You feel safe, wrapped in that comforting blanket of Linux. It soothes you and protects you from the lumbering monsters that hide within your server closet. That innocent penguin has always been there to ward away the evil…it’s glowing red eyes peering through the Windows of a house made of glass. And you stand tall, knowing the open source platform will always have your back. Or, will it?
Zombies. Daemons. End users. Well-minded CEOs…beasts and creatures waiting in the dark, ready to drain away your very life force, your will, and run rm -rf on your soul. Don’t believe me? Have you been wooed into believing that nothing could possibly go wrong with Linux on your side?
Mu. Ha. ha.
You want fear? You want goblins and chaos and all forms of darkness to stare back from the mirror? Well then, open wide the windows of your eyes and feast on these Linux frights.
1. Hardware support
It’s exponentially better than it once was, but there are days when you attempt an installation of Linux, only to find your network card still not supported. All you can do is fall to your knees and scream to the heavens, “Why me!!!!???” No matter how loudly you shout, that network card still doesn’t work. Or, you manage to get lucky and the worst issue you face is that super-cool ultrabook you just purchased simply won’t hibernate correctly without your having to bash out a shell script from hell.
It’s everywhere, with an army of zombie analysts spouting buzzwords like “market share” and “dominance.” You have to sit back and accept the horror of the situation, because for years it’s been true. The only solace you have is knowing the paradigm shift in desktop usage, the rise of mobile, and the dawn of Chromebooks and other utility computing devices is slowly eating away at Microsoft’s dominance. One day, Windows and its hoard of zombie analysts will shamble into the sunset, leaving the computing world to rebuild in peace.
3. The inevitable Ubuntu Unity 8
At the moment, Ubuntu Unity is a thing of beauty…not only in design, but in function and stability. That will all be dragged into a pit (complete with swinging pendulum and, if you’re lucky, the ghost of Vincent Price) when Unity 8/Mir arrives. It’ll be a giant step backward for stability…at least for a while.
4. Dependency resolutions
Oh please, not that. For the love of all that is Debian, don’t make me manually resolve dependencies. The second one is solved, five others will appear and, somewhere along the line, the whole will be broken, and I’ll just wind up having to reinstall the OS. Oh sure, for the most part this is the thing of the past, but every so often, a dependency issue will show its demonic head, and I’ll spiral downward to that dark place where I curse the day I attempted to resolve OpenShot’s animated title transparency issue (before I realized it was actually a Python script issue).
5. rm -rf
There’s nothing more frightening than watching it all vanish before your eyes. Run that command as root (or with sudo) and that’s exactly what happens…the Incredible Vanishing Linux Box. Worst of all, there’s no recovering from that command; not without a full metal backup. I’ve actually run this command on a machine I knew I was planning on reinstall the OS onto. Your pulse will race, your flesh will flush, and you might decide it better to watch through fingers covering your eyes.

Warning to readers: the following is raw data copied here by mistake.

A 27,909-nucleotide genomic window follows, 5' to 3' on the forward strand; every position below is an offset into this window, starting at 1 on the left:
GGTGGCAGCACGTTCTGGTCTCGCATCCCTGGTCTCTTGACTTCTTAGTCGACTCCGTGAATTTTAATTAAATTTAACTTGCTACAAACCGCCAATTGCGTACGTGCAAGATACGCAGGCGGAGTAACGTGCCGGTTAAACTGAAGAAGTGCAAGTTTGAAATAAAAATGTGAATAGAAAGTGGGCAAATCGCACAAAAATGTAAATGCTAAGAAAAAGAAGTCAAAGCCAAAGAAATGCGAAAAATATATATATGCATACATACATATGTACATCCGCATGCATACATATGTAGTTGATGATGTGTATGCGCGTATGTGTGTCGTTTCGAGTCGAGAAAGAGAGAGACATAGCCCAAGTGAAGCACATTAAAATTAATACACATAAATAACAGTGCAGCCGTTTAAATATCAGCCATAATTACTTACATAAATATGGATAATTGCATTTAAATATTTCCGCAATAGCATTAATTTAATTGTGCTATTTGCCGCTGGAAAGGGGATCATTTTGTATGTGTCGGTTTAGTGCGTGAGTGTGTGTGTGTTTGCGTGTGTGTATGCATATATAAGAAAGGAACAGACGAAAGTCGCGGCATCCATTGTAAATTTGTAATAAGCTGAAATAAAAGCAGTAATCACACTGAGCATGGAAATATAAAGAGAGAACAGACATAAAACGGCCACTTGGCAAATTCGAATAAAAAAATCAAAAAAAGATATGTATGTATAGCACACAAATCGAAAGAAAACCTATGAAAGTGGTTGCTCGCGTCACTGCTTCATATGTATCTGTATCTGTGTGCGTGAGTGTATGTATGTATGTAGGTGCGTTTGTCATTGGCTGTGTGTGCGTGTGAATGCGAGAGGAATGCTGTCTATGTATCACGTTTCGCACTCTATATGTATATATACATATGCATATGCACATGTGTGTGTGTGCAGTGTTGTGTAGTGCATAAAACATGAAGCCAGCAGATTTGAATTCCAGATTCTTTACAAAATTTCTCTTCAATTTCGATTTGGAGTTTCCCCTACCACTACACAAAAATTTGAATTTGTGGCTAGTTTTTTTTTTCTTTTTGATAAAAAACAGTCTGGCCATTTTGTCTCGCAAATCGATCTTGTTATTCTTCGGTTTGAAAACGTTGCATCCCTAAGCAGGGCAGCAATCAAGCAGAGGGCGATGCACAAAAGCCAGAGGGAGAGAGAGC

6. Flip-flopping CTOs
Dr. Jekyll’s transformation to Mr. Hyde has nothing on watching CTOs change their minds about supporting Linux. You see the idea flash behind their eyes…they finally realize how much money they could save and how much more secure their network would be. But, then, in the beat of a bloodied heart, they remember all those MS certifications and Exchange licenses they just recently purchased. The decision to make the switch fades like your chances at surviving a horde of zombies.
7. MS Office and open standards
I probably don’t really need to elaborate on this one. Why? Because the horror that is Office’s ability to follow standards is about as horrific as you’ll find in an office suite. The arrogance displayed by MS, with this regard, is on par with Freddy Krueger facing down Jason Voorhees.
Fear. Uncertainty. Doubt. Although this isn’t nearly as bad as it was in the late 1990s, it still exists. But, how could I possibly go without mentioning the infamous “Halloween Documents” that started spilling from the offices of Microsoft in 1998. Anyone who was following Linux at the time knows those documents kicked off a war between Microsoft and Linux. Why? Because Microsoft saw just how dangerous a foe Linux could be. The last of that descent into madness was Eric S Raymond’s response to MS’s “Get the Facts” campaign. A dark period.
9. Systemd vs. init
This heated war could have easily been the subject of a Hammer Horror film, complete with a river of fake blood, bad acting, false accusations, hissing and spitting vampires, and bad seventies music. This could, of course, be viewed as a Hammer Horror Dracula vs. Twilight vampires…minus the sparkles. Old school vamp vs. the new undead kids on the block. Both have their pros and cons; in the end, however, which camp you fall into might depend upon your age, your ability to tolerate change, and if you’re allowed out of the programming dungeon.
10. Apple fan boys/girls
Look at ‘em. Just look at ‘em. With their skinny jeans, moustachioed faces, sun dresses, and chukka shoes…ready to shout to the skies that iTunes, iWork, iLife, iEtc. rule multimedia/productivity, and that OS X is the single most secure and easy to use platform on the planet…all said without a hint of irony. Little do those hordes of zombies know that without BSD, OS X wouldn’t exist. Of course, without UNIX…Linux wouldn’t exist. So, both the zombies and the penguins owe a chant of supplication to the monolithic mothership.